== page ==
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MPs brand reshuffle a dark day for Wales.

Byline: TARIQ TAHIR

LABOUR back benchers last night lined up with opposition parties to attack Tony Blair for scrapping Wales' voice in London.

The Prime Minister had announced the post of Secretary of State for Wales was being abolished after 38 years.

Branded a ``dark day for Wales'', the move came as part of a shock Cabinet re-shuffle which saw John Reid replace Alan Milburn as Health Secretary.

Peter Hain, the current Welsh Secretary, is to become Leader of the House of Commons though he will continue to speak for Wales in the Cabinet.

The Wales Office,along with the Scotland Office, is to be merged into the new Department for Constitutional Affairs, headed by Lord Falconer.

Until now he was best known for his role in the Dome fiasco. MPs last night appeared to have been taken by surprise.

Mr Hain appeared adamant in recent weeks his job would stay.

Plaid Cymru led the condemnation of the move with Elfyn Llwyd, the party's Parliamentary ledder,blasting the decision ``an insult to Wales''.

He added: ``The Government has once again taken Wales for granted. They will pay for this.''

The main role of the Secretary of State for Wales is to steer Welsh legislation through Parliament and to represent the nation at the cabinet table.

Peter Hain will continue to field questions from MPs in Welsh Question Time.

The move is seen as a response to criticism of the Scotland Office - seen as far too large for the role it performs now the Scottish Parliament passes its own laws.

Mr Llwyd, MP for Meirionnydd Nant Conwy, said: ``Putting Wales under Lord Falconer's control fills me with utter dismay.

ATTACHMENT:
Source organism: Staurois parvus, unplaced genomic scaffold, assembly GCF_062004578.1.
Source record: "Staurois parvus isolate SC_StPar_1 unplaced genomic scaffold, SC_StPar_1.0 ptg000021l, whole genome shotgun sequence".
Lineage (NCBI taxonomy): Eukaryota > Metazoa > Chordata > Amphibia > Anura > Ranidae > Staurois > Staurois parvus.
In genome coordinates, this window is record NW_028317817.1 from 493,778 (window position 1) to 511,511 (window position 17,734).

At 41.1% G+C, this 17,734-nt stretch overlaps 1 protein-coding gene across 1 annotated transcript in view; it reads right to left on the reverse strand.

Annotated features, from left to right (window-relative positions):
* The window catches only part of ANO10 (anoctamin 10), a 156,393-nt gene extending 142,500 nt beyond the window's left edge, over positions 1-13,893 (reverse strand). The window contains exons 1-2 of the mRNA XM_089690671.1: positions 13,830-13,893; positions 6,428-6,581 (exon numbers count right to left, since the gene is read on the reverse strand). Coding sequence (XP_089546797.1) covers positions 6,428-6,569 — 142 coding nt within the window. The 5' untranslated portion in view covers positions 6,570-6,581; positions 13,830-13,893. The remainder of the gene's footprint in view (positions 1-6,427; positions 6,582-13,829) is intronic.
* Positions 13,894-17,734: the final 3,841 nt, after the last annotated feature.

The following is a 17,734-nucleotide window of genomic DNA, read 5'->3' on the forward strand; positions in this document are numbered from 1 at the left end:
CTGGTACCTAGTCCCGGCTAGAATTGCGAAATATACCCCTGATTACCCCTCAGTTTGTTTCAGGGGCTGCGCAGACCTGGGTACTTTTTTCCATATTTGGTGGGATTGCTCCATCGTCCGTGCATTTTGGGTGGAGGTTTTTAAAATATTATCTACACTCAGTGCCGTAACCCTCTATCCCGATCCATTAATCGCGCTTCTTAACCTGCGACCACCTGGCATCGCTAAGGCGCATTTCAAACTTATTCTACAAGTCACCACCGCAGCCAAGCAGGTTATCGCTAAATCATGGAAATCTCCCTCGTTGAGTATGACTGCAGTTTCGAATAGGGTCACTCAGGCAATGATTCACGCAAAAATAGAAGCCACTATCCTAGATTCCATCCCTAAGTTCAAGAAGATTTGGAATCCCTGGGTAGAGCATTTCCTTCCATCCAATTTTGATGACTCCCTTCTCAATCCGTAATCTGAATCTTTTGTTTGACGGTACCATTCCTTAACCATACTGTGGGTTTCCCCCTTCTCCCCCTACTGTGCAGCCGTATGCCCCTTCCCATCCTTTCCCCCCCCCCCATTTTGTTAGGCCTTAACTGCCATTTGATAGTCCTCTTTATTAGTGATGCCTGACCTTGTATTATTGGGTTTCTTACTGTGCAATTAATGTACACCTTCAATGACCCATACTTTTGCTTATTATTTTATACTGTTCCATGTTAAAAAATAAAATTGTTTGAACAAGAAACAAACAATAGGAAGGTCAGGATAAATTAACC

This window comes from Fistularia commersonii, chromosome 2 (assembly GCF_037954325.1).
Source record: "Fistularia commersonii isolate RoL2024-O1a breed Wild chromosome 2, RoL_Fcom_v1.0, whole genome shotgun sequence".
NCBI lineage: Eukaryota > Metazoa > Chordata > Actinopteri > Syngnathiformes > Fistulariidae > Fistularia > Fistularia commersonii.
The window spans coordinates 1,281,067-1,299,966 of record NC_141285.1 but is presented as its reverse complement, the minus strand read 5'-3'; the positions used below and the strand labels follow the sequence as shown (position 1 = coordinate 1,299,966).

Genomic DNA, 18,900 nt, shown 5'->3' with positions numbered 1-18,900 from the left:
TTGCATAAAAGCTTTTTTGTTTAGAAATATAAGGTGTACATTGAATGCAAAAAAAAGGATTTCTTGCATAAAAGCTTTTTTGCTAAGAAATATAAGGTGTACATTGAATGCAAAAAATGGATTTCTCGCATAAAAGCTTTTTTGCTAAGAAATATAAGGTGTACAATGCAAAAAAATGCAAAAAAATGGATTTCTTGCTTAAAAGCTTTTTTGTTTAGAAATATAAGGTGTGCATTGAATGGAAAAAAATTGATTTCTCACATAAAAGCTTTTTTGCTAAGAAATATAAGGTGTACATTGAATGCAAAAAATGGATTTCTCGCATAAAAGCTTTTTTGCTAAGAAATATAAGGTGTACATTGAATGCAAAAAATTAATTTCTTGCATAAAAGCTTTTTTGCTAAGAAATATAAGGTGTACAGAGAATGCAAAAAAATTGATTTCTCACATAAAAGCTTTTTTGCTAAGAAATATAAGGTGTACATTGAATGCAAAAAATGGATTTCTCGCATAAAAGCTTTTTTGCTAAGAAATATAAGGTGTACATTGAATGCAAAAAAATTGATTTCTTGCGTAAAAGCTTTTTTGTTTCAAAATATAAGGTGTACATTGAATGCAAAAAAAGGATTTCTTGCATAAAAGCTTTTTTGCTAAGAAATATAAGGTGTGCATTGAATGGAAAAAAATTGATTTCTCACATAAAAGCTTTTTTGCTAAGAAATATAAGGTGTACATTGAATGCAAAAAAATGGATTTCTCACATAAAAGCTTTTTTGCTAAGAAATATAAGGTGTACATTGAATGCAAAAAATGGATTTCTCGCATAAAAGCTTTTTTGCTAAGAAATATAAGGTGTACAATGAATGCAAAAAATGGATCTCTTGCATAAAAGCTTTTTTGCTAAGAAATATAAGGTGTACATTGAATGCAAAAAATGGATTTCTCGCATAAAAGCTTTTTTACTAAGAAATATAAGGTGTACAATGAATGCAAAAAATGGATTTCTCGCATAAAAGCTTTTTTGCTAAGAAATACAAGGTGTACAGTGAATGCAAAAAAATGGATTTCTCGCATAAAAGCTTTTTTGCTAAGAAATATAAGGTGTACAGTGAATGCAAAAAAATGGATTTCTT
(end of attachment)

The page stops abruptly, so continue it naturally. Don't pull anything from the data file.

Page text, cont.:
``This is worse than 18 years under the Tories when Wales was not represented by a Welsh MP. But at ledst we had an elected member who was answerable to the Commons.''

Labour's Martyn Jones, the Clwyd South MP who chairs the Welsh Affairs Select Committee of backbenchers, added his voice to the mounting anger.

Mr Jones said he was worried a peer unaccountable to elected MPs would oversee Welsh laws.

``I, along with other Welsh MPs, will be frankly disappointed at this decision to merge the Wales and Scotland Offices.

``I am concerned about the changes - particularly the fact that I was not consulted,''he added.

Shadow Welsh Secretary Nigel Evans pledged to restore the office of Welsh Secretary if the Tories were re-elected.

``Having the former Dome minister in charge of a combined Wales and Scotland Office is a gross insult to Wales,''he said.

Mr Evans claimed giving his rival two jobs was a ``down-grading of Wales''.

He said his party would ``fight for a separate voice for Wales around the Cabinet table''.

The Liberal Democrats also attacked the move, with Welsh party leader Lembit Opik calling it a ``dark day for Wales.''

``It's a total betrayal of the needs of Wales because Peter Hain simply will not be able to speak up for Wales as well as doing the demanding job of ledder of the House,'' said the Montgomeryshire MP.

He said Tony Blair had failed to grasp the difference between devolution in Wales and Scotland.

``People in Wales have a right to be upset and afraid that the status of Wales has been downgraded in the eyes of the Labour Government.

``It's a dark day for those of us who believe that Wales still needs a strong voice in the Cabinet.''

The Tories and Lib Dems in the National Assembly were also swift to attack the move.

Mike German, Lib Dem leader, called it a ``watering down'' of Wales' voice while Tory leader Nick Bourne claimed the decision showed Tony Blair's ``complete and utter contempt for Wales.''

But Mr Hain insisted he was looking forward to the challenge of his new post and said he was ``proud'' to be carrying on his work ensuring devolution ran smoothly.

``I am delighted to continue to be Wales' voice in Westminster,'' he said.
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Article Details
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Publication:Daily Post (Liverpool, England)
Geographic Code:4EUUW
Date:Jun 13, 2003
Words:663
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